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Depp needs to take this second chance at life to deal with his demons – the abusive childhood that drove him to escape into his mother’s “nerve pills” and then other drugs and alcohol.
He needs to give himself the gift of spending at least three months at a residential rehab treatment center, and then continue intensive out-patient psychotherapy, as well as continued treatment for substance abuse. His talent as an actor and musician is indisputable, so after his soul-baring testimony, Hollywood will come calling again. But he needs to be at his best to make use of the new opportunities.
My “prescription” for Amber Heard:
Many have called Heard a “gold-digger.” In fact, she – and her friends and family – certainly did take advantage of Depp’s generosity – from parties to penthouses and VIP goodies to vacation getaways. But what Heard really set her sights on was Depp’s superstar status. She’d hoped that being on his arm at Hollywood galas and red carpets, as his girlfriend and then wife, would rocket her career from an unknown actress to an A-list star, herself.
As Depp revealed in his testimony, much to her consternation, he did help her get and keep her part in “Aquaman”, when there were murmurings about recasting her because of lack of chemistry with her co-star.
Ironically, it was her continued desire to remind the public of her former connection to Depp, to bring attention to the release of “Aquaman”, which motivated her to write the infamous op-ed that just cost her millions of dollars and a future in Hollywood. Poetic justice.
Her preening and lying on the stand will also cost her in the love department, since potential future partners have now seen what they would be in for if they developed a relationship.
I recommend that Heard not spend more money (that she apparently doesn’t have) to try to appeal the verdict. Her attorney, Elaine Bredehoft, has already come off as a sore loser, complaining that the judge allegedly suppressed some evidence and the jury allegedly allowed social media to influence them. Instead, Heard should retreat to her home in the desert, devote herself to taking care of her little girl, mend fences with her friends and get back into psychotherapy. She needs to wait, until the nightmare of a trial is only a vague memory in Hollywood’s collective unconscious, before she tries to audition again.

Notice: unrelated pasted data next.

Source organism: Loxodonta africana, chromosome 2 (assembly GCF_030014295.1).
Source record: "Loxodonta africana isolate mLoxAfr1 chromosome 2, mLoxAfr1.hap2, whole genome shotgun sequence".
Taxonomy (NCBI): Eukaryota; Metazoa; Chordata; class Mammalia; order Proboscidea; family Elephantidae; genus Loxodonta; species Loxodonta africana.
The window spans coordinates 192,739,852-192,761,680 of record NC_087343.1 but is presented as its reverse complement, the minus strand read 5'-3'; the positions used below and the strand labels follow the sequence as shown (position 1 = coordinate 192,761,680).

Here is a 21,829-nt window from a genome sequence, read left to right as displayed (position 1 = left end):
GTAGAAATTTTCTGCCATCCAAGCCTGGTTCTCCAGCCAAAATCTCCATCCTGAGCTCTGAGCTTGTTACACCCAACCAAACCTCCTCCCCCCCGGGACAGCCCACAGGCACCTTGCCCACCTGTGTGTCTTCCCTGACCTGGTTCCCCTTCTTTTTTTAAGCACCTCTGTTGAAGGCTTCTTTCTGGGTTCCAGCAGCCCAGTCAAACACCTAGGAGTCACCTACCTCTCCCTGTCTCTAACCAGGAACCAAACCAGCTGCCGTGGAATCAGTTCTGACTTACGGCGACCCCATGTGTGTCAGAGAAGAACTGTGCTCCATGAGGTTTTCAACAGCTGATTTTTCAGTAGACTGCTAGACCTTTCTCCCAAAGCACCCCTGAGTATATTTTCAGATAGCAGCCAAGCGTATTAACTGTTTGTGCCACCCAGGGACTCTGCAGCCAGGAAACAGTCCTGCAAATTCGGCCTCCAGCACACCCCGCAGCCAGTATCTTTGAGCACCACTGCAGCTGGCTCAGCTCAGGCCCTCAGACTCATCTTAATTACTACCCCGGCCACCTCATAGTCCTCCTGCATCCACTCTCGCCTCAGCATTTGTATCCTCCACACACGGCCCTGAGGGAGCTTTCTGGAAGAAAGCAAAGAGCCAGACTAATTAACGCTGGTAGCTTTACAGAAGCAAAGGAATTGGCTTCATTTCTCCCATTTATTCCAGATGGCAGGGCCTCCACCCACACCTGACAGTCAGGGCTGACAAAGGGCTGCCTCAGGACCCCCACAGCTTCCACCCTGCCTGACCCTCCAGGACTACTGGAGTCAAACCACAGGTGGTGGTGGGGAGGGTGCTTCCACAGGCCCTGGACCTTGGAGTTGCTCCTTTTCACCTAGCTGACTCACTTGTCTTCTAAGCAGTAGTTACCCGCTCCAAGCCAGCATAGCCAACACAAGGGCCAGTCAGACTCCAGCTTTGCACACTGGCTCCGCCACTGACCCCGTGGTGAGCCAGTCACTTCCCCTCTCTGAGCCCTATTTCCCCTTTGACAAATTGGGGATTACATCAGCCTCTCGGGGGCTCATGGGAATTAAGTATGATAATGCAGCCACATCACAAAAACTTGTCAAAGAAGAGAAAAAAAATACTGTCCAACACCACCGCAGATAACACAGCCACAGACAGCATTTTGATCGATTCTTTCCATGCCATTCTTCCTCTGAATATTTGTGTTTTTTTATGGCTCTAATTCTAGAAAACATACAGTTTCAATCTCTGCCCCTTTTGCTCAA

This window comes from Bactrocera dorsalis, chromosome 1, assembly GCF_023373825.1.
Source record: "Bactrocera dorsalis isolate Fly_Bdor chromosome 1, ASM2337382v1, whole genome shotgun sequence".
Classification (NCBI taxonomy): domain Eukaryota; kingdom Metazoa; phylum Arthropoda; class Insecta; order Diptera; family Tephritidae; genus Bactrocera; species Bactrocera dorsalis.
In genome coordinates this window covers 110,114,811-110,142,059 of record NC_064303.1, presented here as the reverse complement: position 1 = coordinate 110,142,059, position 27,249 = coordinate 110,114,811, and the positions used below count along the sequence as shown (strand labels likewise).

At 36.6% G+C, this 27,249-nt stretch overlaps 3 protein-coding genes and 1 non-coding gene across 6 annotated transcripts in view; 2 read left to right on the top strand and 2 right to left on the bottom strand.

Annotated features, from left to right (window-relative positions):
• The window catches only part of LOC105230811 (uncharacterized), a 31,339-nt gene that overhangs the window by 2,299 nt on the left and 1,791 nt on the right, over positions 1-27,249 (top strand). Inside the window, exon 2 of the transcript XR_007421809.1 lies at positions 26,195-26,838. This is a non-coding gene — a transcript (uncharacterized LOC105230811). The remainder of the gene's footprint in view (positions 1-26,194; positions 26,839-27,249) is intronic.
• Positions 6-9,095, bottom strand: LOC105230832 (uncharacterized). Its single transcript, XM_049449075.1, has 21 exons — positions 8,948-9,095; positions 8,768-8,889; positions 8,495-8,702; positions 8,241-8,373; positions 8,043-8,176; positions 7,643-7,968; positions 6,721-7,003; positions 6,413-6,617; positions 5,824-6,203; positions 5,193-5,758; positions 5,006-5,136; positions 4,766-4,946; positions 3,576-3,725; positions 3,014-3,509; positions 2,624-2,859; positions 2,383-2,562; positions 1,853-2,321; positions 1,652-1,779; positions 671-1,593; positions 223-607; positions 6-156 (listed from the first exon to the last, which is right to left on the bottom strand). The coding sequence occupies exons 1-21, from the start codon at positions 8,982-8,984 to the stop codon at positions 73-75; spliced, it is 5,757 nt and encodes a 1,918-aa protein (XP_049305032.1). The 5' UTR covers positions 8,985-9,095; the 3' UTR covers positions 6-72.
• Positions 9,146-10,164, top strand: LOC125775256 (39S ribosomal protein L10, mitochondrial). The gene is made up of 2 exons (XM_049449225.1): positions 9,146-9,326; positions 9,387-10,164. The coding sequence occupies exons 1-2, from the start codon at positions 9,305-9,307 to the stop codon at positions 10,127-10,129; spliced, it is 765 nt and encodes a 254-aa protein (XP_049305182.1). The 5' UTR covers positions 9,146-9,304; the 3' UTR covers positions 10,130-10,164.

#MeToo, #HeToo and the First Amendment
This benchmark case will likely turn the tide and create a balance between the #MeToo and #HeToo movements. Instead of everyone believing a woman just because she’s a woman, there is now realization that men are victims of abuse, too.
Hopefully, more men will come forward after seeing how doing so didn’t make Depp look weak, but rather showed how courageous and strong he is.
As for the First Amendment, which Heard’s legal team brought forth in their Closing Argument, as a kind of “Hail Mary” to get the jury to consider something bigger than the weak case they put on, it does not apply.
The First Amendment guarantees freedom of speech, except for situations such as: incitement, fraud, obscenity, child pornography, fighting words, threats or defamation. So, just like you can’t yell, “fire,” in a crowded theater, you can’t yell “abuser!” when you have malice or reckless disregard for the truth.
Carole Lieberman, M.D., M.P.H., is a Board Certified Beverly Hills Forensic Psychiatrist/Expert Witness who has worked on hundreds of criminal (and civil) cases. She’s a bestselling/award-winning author and her upcoming book, Murder By TV: A Descent Into Madness, is the story of the Jenny Jones Talk Show Murder for which she was the defense psychiatrist. Dr. Lieberman is an Emmy-honored News-Talk commentator. She’s appeared on Oprah, Today, Good Morning America, CNN, FOX, HLN, ABC, CBS, NBC, Court TV, Law and Crime and many more. She was trained in Forensic Psychiatry at NYU-Bellevue. (www.expertwitnessforensicpsychiatrist.com)